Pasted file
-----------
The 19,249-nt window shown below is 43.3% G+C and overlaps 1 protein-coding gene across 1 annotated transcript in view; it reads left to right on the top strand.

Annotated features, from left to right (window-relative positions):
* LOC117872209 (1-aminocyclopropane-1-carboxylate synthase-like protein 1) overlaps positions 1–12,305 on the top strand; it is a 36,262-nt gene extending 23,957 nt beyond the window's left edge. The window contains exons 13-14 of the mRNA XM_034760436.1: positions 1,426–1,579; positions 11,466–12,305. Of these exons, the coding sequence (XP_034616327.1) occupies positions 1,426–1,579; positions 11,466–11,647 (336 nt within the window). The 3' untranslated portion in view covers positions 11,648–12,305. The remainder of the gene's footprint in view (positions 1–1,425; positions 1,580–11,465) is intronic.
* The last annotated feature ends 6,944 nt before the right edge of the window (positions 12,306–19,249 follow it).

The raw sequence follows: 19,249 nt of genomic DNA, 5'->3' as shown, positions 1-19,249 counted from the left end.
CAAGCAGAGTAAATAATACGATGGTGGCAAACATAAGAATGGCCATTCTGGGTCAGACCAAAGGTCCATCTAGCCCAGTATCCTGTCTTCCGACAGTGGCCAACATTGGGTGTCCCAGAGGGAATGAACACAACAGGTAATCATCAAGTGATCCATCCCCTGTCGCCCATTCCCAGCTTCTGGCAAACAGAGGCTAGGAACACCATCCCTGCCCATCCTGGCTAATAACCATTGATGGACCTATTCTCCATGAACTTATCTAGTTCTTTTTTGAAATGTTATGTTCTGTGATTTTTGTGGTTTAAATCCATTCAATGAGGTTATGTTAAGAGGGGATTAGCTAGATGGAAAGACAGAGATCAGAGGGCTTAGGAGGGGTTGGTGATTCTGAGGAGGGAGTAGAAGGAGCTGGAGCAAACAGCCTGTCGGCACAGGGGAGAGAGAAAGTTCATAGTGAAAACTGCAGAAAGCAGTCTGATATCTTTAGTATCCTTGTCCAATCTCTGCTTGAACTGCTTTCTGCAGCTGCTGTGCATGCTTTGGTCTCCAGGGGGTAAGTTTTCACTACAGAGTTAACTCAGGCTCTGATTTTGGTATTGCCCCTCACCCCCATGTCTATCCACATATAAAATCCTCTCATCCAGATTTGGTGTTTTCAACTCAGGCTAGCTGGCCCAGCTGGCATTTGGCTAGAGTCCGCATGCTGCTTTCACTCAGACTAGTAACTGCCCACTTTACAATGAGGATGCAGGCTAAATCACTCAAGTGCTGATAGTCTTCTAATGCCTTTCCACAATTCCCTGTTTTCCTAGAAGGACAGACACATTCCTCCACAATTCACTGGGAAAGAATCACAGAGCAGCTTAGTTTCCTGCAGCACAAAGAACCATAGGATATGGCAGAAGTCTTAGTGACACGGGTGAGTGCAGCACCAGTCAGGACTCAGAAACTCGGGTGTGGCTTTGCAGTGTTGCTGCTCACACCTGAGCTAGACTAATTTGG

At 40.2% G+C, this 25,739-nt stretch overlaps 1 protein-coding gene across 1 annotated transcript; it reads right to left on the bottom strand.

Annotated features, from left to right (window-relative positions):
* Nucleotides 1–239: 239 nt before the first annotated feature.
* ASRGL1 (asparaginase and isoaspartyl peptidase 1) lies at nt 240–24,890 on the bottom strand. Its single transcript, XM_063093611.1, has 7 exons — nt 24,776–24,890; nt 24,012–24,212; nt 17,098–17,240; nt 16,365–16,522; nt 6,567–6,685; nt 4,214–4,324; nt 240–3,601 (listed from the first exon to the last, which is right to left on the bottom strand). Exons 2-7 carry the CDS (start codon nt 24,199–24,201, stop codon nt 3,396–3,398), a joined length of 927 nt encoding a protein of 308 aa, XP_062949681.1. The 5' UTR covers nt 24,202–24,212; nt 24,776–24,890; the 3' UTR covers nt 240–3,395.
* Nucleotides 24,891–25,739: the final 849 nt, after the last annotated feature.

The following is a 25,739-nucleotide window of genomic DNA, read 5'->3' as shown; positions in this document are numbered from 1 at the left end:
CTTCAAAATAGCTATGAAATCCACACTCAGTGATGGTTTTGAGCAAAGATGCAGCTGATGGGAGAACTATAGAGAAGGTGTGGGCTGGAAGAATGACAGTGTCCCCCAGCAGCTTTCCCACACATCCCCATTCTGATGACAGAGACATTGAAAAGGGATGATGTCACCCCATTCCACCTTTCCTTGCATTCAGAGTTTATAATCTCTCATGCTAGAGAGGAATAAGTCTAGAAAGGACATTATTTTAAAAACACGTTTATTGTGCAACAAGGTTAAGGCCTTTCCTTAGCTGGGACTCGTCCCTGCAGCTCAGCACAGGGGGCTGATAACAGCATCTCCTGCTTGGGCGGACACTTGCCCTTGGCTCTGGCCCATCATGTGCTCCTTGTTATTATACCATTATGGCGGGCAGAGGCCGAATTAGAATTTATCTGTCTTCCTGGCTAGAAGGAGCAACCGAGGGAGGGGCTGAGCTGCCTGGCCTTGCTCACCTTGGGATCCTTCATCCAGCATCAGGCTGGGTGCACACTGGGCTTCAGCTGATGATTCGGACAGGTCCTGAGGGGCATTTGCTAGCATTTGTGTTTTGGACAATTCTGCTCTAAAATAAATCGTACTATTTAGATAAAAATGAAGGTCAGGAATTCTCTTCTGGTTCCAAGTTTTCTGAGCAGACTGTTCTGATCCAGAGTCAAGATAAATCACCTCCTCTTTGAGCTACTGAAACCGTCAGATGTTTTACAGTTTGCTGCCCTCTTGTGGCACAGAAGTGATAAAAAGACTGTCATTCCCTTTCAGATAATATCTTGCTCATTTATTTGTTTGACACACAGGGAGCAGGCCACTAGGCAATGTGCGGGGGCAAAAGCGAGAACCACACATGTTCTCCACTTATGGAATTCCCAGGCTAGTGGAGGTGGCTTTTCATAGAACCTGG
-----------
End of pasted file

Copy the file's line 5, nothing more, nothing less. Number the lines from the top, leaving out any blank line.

The raw sequence follows: 19,249 nt of genomic DNA, 5'->3' as shown, positions 1-19,249 counted from the left end.